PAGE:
A day's work or daily work (abbreviated TGW. ), In southern Germany and in German-speaking Switzerland also Tagwan , ropes or Doowa, in German-speaking Switzerland juchart , was a German and Swiss square measure .
Old High German tagawërc, Middle High German tagewërc means “work for a day's wage; Compulsory labor of one day ”. The basic word of the Tagwan variant is likely to be a derived form of (to) win . A square measure developed from both terms, which is called Tw. Or Tagw. was abbreviated.
This term also has a special meaning in fresco painting , as the painters applied the plaster daily in separate areas that they could paint on that day. The edge zones of these areas are referred to as the daily work limit. On the basis of these boundary lines it can be determined today how long the painters worked on a fresco painting.
Daily work as measure
The term originally comes from agriculture and describes the area of land that could be cultivated in one day, i.e. from sunrise to sunset. In general, a team of oxen was used as the basis, because horses were only available to a few farmers or half-farmers in the era of manorial rule (e.g. from the Franconian Empire to 1848) .
- The daily work in Baden , Bavaria and Nassau comprised between 25 and 36 a , i.e. 2500 to 3600 m², especially in Bavaria 3407.27 (according to other information 3408) m². The subdivision in Bavaria was 1 day work = 100 decimal = 400 square rods = 40,000 square feet
- In Switzerland, the Tagwan comprised an average of around 30 a in the case of mowable meadowland and around 10 a in the case of vineyards.
In the peat industry, too, one calculated according to the day's work. So was the peat digging
- In flat parts of Austria and Württemberg , the yoke was used , which in Switzerland is called Juchart . It is generally somewhat larger (on average 40 a, in Switzerland 36 a).
- In large parts of what is now Switzerland, calculations were also made in Mannwerk, in the Free State of the Three Leagues and in parts of Württemberg the Mannsmade was used . In Switzerland, these units were equated with the Juchart in terms of area in the 18th and 19th centuries.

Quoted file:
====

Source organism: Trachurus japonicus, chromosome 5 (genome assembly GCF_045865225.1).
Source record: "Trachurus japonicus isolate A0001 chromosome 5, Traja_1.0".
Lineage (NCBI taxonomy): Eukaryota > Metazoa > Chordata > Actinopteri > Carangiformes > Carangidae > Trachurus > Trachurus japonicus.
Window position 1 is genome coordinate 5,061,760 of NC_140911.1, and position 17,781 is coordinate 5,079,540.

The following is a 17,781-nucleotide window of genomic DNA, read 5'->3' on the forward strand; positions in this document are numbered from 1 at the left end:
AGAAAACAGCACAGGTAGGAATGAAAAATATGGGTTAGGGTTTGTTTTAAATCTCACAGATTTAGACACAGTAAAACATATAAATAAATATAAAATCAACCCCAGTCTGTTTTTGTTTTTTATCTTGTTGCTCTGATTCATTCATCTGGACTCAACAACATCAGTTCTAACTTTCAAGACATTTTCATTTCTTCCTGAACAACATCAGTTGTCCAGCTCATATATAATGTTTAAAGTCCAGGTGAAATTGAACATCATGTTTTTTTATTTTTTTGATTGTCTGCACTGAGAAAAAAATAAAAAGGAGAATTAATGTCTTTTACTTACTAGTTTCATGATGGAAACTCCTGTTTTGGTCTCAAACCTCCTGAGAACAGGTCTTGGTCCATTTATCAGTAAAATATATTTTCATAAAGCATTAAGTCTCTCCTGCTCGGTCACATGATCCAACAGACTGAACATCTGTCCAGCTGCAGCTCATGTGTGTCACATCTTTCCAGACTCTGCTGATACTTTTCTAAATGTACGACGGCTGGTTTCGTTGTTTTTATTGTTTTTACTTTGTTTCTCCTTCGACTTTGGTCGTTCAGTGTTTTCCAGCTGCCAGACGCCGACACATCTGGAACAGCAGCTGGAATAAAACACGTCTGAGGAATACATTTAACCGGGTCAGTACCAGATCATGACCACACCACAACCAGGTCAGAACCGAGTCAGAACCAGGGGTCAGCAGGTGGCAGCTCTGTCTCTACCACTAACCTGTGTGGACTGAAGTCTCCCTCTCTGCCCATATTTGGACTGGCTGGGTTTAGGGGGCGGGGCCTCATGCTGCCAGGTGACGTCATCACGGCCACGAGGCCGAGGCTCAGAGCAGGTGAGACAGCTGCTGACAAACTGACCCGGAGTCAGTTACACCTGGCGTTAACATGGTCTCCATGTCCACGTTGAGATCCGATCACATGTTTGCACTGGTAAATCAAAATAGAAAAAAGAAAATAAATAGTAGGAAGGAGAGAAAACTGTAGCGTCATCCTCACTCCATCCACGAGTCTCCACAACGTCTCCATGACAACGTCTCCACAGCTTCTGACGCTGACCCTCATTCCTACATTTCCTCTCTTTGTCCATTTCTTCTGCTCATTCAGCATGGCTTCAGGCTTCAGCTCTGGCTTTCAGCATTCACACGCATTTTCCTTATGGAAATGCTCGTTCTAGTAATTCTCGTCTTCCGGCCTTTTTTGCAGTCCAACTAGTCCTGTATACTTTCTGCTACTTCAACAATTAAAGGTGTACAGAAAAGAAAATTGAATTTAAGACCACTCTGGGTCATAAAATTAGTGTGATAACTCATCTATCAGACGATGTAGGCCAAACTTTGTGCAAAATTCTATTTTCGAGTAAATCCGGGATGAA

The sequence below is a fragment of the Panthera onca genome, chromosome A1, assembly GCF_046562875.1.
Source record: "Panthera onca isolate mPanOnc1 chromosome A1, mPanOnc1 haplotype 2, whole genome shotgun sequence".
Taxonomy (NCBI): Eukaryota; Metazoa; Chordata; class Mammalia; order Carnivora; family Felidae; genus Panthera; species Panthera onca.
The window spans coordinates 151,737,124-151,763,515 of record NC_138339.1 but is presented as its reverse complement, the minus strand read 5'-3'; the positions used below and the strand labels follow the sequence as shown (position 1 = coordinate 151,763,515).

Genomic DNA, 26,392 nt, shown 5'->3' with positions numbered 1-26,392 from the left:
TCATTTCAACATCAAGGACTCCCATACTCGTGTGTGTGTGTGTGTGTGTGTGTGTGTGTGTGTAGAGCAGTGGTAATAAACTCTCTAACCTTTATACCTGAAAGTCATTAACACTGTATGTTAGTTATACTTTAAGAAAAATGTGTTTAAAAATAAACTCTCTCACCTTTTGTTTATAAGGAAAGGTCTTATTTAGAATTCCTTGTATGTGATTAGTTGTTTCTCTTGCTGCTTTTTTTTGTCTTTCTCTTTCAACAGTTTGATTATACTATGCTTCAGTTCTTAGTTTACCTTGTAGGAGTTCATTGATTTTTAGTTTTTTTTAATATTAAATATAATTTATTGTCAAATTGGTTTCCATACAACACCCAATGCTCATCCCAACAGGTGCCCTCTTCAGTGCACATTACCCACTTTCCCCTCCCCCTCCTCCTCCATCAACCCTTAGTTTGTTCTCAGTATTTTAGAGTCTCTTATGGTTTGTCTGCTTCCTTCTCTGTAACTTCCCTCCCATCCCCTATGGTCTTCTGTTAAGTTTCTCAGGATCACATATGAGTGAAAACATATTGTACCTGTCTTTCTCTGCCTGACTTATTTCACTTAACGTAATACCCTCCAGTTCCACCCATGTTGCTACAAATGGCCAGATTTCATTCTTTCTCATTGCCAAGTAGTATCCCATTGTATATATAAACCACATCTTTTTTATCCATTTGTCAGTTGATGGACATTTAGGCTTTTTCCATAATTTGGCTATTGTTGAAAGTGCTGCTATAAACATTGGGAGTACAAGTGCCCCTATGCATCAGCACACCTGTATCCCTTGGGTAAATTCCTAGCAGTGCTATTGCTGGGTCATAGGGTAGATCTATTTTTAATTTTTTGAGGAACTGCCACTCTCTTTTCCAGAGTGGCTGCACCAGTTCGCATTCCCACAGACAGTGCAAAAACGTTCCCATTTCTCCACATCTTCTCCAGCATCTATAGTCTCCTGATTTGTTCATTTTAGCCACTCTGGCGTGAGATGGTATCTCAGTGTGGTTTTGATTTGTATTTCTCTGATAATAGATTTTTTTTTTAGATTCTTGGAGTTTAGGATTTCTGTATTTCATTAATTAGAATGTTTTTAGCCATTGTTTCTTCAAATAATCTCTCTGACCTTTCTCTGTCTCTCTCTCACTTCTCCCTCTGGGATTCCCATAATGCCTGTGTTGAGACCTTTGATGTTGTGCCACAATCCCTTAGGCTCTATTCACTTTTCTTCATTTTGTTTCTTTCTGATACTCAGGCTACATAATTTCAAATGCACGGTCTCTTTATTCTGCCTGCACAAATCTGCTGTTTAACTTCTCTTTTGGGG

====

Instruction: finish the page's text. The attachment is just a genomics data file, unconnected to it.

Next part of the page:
- In East Friesland , the diemat was a common area measure, which has been preserved in the field names to this day.
- In Prussia , on the other hand, calculations were mainly made in mornings - the area to be created in one morning . The regional average is around 60–70 percent of the yoke or day's work, because you tire less in the cooler mornings. The care of humans and animals and also the time for milking is more likely to be taken into account if there is no division of labor .
Even in ancient times, a man's daily work was based on area measurements. In Greece the plethron was used , in Rome the iugerum (derived from iugum 'yoke'). A plethron covered about 876 m², the iugerum 2500 m² (from which the southern yoke is derived).
- German Dictionary , Volume XI, 1, 1, 87 f., Article Tagwan and 89 f., Article Tag-, Tagewerk .
- Schweizerisches Idiotikon , Volume XVI Column 7 ff., Article Tag-Wan (meaning 4: land measure).
- Anne-Marie Dubler : Tagwan (ropes). In: Historical Lexicon of Switzerland .
- Journal of the Association for German Statistics from 1847, Volume 1, page 422.
- Etymological dictionary of German, developed under the direction of Wolfgang Pfeifer, Berlin 1989 (and further editions), s. v.
- German Dictionary Vol. XI, 1, 1, 87.
- Jurende's Patriotic Pilgrim. Business and entertainment book for all provinces of the Austrian imperial state: consecrated to all friends of culture from the teaching, military and nutritional class, especially all nature and fatherland friends. Volume 21, Winiker, Brünn 1834, p. 360.
- Stefan Link: Dictionary of Antiquity. Alfred Kröner Verlag, Stuttgart 2002, ISBN 3-520-09611-0 .